MITvote Guest Blog: Why the STEM Vote Matters

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by Eva Then

There’s no shortage of talk about the need to get students into STEM majors, but how about getting STEM majors to register to vote and show up at the polls? In 2016, students in STEM fields had a turnout rate of only 43.6% compared to a rate of 48.3% for all students, and in 2014, less than 16% cast a ballot ( On top of this, STEM majors vote at the lowest rate of any field of study. In a political era marked with misconstrued facts and an overall distrust in scientific reasoning, it is vital for the MIT student body to engage in the electoral process so that science-based policymaking is protected and advanced. 

Despite improvements in voter turnout on campus over the past few years (such as the 15% increase in voter turnout in MIT precincts in the 2019 elections over those in 2017), MIT faces an ongoing civic engagement issue. However, we can combat this trend by examining how closely students’ academic endeavors are associated with the policy-making and voting process. Be it climate change, the regulation of big tech, election security, healthcare solutions, or disaster prevention elected officials are constantly debating these hot-button issues and STEM voices are vital if we want policies crafted around sound, scientific reasoning.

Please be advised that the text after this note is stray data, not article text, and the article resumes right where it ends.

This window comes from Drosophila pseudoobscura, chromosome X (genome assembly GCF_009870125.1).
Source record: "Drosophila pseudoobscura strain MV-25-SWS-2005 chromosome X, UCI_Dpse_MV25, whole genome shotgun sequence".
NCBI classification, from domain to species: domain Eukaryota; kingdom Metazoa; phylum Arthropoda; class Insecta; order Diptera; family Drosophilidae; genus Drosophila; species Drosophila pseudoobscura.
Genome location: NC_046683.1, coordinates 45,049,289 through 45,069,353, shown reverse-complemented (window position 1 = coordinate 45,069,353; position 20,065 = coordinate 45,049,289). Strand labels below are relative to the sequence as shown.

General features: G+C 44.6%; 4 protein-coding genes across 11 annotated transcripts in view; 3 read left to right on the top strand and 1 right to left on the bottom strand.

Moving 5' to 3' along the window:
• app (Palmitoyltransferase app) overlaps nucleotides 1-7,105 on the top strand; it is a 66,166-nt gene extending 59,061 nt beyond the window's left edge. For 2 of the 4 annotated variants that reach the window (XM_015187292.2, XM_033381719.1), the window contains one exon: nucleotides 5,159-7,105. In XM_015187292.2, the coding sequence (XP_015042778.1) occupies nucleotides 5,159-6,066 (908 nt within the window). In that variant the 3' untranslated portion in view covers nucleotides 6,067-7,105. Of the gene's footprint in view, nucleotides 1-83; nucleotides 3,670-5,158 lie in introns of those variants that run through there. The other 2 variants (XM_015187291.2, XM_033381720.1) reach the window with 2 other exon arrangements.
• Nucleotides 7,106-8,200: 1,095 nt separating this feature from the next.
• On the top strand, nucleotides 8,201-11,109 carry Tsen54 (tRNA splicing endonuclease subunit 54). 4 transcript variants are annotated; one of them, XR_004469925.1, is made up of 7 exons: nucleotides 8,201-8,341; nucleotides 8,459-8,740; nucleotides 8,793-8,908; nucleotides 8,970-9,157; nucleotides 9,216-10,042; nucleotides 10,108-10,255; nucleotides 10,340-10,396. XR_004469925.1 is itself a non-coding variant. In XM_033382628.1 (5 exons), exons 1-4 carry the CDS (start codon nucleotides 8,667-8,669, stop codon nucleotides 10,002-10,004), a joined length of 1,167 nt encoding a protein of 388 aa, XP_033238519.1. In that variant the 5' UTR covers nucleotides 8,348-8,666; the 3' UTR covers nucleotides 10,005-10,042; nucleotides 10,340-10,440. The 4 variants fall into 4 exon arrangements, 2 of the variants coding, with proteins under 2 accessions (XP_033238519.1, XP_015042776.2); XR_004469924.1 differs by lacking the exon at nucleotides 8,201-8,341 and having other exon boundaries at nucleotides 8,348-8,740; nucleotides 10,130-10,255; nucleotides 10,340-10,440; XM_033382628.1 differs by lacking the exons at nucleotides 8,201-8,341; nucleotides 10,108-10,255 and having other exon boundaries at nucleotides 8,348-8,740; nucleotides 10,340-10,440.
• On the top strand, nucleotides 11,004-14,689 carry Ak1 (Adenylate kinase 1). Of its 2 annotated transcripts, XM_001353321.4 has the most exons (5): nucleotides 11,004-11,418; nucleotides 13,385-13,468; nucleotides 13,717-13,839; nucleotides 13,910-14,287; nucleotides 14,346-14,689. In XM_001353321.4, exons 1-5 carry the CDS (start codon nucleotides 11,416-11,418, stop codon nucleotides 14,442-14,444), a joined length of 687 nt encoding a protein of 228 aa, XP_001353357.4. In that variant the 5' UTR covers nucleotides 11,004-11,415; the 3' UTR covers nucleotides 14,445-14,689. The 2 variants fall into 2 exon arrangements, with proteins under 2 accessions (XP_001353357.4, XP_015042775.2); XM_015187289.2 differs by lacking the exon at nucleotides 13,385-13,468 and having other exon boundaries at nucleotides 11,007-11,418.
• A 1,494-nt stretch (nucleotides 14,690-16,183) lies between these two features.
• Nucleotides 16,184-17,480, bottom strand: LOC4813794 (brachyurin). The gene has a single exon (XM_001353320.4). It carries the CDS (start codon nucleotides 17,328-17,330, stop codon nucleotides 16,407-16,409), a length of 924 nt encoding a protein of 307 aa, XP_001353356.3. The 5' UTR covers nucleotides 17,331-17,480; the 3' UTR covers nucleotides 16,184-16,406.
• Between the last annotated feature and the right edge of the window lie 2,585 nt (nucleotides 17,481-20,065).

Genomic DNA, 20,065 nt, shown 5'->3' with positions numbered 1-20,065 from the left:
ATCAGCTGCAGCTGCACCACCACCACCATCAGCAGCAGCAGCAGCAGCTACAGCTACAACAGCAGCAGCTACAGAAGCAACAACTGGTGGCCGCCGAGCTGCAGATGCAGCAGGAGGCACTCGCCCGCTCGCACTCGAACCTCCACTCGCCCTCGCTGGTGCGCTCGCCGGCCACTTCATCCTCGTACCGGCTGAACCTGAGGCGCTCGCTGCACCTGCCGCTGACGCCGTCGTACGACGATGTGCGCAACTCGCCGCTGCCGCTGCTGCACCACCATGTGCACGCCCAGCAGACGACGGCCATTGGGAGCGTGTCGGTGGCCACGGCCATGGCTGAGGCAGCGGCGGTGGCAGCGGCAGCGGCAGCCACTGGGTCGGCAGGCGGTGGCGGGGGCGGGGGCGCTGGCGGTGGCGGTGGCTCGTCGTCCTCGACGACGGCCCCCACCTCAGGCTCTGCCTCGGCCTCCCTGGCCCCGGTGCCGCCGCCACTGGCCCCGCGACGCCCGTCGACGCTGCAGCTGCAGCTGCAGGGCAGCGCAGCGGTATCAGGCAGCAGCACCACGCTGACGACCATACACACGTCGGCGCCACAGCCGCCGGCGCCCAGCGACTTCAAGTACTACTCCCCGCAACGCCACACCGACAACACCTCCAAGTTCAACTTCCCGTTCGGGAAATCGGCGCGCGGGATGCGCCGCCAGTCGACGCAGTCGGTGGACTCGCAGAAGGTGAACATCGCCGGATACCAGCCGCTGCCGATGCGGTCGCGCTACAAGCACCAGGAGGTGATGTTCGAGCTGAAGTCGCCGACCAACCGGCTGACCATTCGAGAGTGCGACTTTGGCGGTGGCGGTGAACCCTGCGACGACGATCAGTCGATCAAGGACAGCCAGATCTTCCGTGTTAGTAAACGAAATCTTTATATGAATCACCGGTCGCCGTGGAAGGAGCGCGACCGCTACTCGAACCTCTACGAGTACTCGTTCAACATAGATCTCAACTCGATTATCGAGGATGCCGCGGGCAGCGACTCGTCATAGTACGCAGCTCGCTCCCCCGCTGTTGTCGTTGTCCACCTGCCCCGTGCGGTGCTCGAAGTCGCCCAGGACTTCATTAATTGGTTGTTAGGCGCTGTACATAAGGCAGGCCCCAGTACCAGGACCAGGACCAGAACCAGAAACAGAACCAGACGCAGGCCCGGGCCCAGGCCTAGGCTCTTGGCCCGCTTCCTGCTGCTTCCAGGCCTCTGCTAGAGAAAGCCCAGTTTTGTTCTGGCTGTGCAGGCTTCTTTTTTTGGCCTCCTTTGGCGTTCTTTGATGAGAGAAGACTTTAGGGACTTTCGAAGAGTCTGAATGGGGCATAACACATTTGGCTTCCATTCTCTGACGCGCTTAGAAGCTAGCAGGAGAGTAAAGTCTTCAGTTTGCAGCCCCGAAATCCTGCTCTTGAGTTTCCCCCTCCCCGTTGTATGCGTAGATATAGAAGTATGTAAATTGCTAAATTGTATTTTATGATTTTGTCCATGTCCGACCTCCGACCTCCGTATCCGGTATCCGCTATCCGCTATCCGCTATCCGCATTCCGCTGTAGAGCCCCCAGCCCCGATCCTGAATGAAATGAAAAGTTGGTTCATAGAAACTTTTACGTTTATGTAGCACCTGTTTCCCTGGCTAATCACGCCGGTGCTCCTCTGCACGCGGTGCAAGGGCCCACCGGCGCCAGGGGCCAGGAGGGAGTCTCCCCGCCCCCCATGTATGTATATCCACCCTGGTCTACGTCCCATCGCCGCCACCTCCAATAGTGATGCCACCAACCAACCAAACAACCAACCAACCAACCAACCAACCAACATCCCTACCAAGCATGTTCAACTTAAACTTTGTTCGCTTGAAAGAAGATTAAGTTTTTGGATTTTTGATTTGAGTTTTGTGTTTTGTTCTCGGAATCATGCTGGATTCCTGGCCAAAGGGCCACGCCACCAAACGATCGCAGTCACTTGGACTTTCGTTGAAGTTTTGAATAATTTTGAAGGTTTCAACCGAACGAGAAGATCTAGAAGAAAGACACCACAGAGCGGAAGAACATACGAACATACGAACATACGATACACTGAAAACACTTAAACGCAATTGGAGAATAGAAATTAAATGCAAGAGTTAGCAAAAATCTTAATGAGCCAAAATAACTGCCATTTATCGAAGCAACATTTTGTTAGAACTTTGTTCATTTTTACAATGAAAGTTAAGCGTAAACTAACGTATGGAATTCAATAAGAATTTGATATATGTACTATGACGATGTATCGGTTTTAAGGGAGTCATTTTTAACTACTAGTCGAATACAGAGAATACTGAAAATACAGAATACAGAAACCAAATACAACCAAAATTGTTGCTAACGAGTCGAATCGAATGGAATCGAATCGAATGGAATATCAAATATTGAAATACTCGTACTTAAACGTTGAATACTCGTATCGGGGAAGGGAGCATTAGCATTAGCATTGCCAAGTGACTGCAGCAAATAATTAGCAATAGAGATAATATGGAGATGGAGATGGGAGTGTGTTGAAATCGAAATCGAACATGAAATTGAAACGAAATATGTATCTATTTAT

As a rising third year in Course 11 (Urban Studies and Planning), I’ve always known I wanted to pursue a career focused on sustainable solutions, and I hope to use my MIT degree to design more environmentally resilient cities. That being said, a political candidate’s stance on climate change is one of the primary aspects of their agenda I evaluate when considering whether they are worthy of my vote. The declining health of our planet and the unfolding consequences of climate change serve as a fundamental driving force for me to stay in tune with my local, state, and national politics and show up at the polls on election day. 

I encourage you to consider how voting transcends your passions and academic endeavors– trust me, you won’t have to think too hard or too long. Although at times it may appear removed and otherworldly, politics is intimately tied to science, and your vote- the STEM vote- is far too valuable to leave behind.

To learn more about MITvote visit them on social media and reach out to get involved!

Register to vote on TurboVote to participate in local, state and national elections.

Tags: Civic Engagement, MITvote, STEM

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